I’m tired of myself, too. Uh, it’s, it’s great to be here. Um, the subject today of moving from feelings to needs is, uh, it’s, it’s, it’s almost like a, it sounds like a rental, but I think that you’re, as we, as we move into this, you’re going to make it very clear how important, and really when you get down to it, simple, but vital, it is.
Robert Strock: (04:18)
Yeah, I couldn’t agree more. So, when we are challenged emotionally, we can uncover the direct, positive connection between what we feel or the difficult situation we’re facing and what, and how we need to move in directions that are going to support well-being in a certain way. It’s, it’s really like a master key and a lock where the master key is really being aware of our challenging emotions and really being respectful as we see them rather than dissing them or moving them away or just having fleeting awareness. We’re really zeroing in on what it is. It’s difficult for us and we’re not treating it. Like it’s just a little important we’re realizing because we’re going to start to really deepen our capacity. If it’s not already developed to be able to find the needs that can guide us to be grateful, that we’re really aware of our challenges because we know something good is going to follow because we’re committed to really finding what those needs are and what directions we need to move.
Robert Strock: (05:48)
And coming back to that metaphor of a, of a master key, when we really have the awareness stabilized in our sites, and we have the intention to heal when we discover the needs that we need to move toward and how we can do that, it really is like putting the key in a lock, turning it and being able to open our lives. And in most cases open our hearts or at least develop a friendly mind toward ourselves, as it’s really clear by now all of the practices in Awareness That Heals, both the book and the podcast, start with facing our specific challenging feelings and situations and using this awareness as the first step toward healing. Now, you may say that I repeat that over and over again, and guess what you’re right. And I’m repeating it because the world, throughout history. To the best of my knowledge has never really valued that as being part of the key essence of living a fulfilling life, spiritual traditions, religious traditions have all too often bypass this and psychology as all too often, not really gotten to the nitty gritty of spiritual values and needs that we all have to truly heal in a way that’s universal.
Robert Strock: (07:28)
It’s not only going to help ourselves, but it’s going to help the world too. So, we need to congratulate ourselves when we’re aware of these challenges. And I’m going to say that again. We need to congratulate ourselves when we’re aware of these challenges and not go, oh, that’s still there. Oh, I’m still anxious. Oh, I’m still depressed. Yes, we may have that. And it’s never too late to catch ourselves, but we want to catch ourselves, recognize I’m not doing this on purpose. And so, I really want to give the best response I possibly can to being in these situations because all of us, in being human, are going to be there. And it’s especially important when we face something that’s particularly difficult because the natural tendency is to turn away or to be critical toward ourselves. Now this kind of movement toward self-compassion allows us to stay with our emotional self and what challenges us, no matter what it is, whether it were facing the ultimate of our loss of capacity or dying, or whether we’re facing a mini loss with a non-communication or miscommunication with someone close to us, we can always look for a place inside us that wants to move in a healing direction.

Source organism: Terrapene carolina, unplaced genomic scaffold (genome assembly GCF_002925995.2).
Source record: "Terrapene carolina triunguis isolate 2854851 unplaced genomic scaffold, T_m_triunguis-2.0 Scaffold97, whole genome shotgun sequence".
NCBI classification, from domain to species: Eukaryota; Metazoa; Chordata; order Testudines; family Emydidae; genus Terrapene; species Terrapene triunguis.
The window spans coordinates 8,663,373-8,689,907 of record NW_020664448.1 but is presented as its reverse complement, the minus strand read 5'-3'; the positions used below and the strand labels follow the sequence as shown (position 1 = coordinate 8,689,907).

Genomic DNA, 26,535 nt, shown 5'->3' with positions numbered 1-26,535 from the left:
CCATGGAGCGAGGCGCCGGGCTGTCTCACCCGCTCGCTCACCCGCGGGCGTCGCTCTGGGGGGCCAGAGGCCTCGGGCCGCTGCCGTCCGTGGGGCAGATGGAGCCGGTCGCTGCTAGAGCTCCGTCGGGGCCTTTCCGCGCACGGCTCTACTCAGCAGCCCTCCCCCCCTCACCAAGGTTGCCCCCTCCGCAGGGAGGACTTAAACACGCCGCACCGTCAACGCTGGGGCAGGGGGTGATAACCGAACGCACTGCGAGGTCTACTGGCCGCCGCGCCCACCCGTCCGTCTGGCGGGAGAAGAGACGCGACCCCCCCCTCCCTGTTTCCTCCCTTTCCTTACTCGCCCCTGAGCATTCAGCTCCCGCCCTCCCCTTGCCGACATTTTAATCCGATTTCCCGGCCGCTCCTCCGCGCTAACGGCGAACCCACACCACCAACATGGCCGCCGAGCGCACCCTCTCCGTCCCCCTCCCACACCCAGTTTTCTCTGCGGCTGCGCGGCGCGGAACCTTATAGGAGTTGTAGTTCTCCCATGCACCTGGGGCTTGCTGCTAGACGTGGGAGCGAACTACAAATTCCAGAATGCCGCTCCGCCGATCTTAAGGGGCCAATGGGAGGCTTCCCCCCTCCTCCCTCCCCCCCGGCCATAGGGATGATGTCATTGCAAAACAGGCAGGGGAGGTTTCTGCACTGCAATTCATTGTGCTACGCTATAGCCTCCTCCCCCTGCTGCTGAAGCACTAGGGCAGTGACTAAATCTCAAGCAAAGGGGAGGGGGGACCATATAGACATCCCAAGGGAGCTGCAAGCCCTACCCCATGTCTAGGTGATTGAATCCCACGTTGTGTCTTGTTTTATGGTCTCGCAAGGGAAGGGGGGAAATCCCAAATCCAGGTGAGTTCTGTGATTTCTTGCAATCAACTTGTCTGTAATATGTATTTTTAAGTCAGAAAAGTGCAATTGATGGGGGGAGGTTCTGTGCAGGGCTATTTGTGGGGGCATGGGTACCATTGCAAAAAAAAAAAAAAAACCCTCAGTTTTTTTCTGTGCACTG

Robert Strock: (08:53)
But at first, we need to dedicate this to memory. After a while, maybe a decade, maybe five years for someone that’s really developed maybe a year, it becomes intrinsic, but at the beginning, we need to keep reminding ourselves every time we feel something difficult, we want to look for these needs that will best take care of us, and then how to implement them. As mentioned, in the fifth episode, I call this desire to want to move in that direction an intention to heal. As an example, when we feel afraid, we need to guide ourselves to our intention and ask what qualities, thoughts, or actions would support healing and well-being and help us to move toward courage or safety. I mean, just imagine for a second, when you’re afraid, when you’re anxious and you remember to ask and to realize, I want to move in a direction that could access some courage, we could access a feeling of safety if that’s the particular need.
Robert Strock: (10:12)
And every situation is unique, whether we’d move one way or the other, and to identify these challenging feelings specifically, and to see these essential healing qualities. And as mentioned many times throughout the podcast, please look at the free Introspective Guides on AwarenessThatHeals.org. These include a list of 75 challenging emotions and 75 healing qualities and how the two are interconnected. And hopefully by now you have that in front of you. So, It really will not become difficult anymore to identify what you actually feel is challenging and what directions you have, a whole menu of directions to move toward. And then the rest of the podcasts are, how do we move toward, because it’s one thing to identify your feelings and your needs and it’s another thing to be able to actually move in that direction.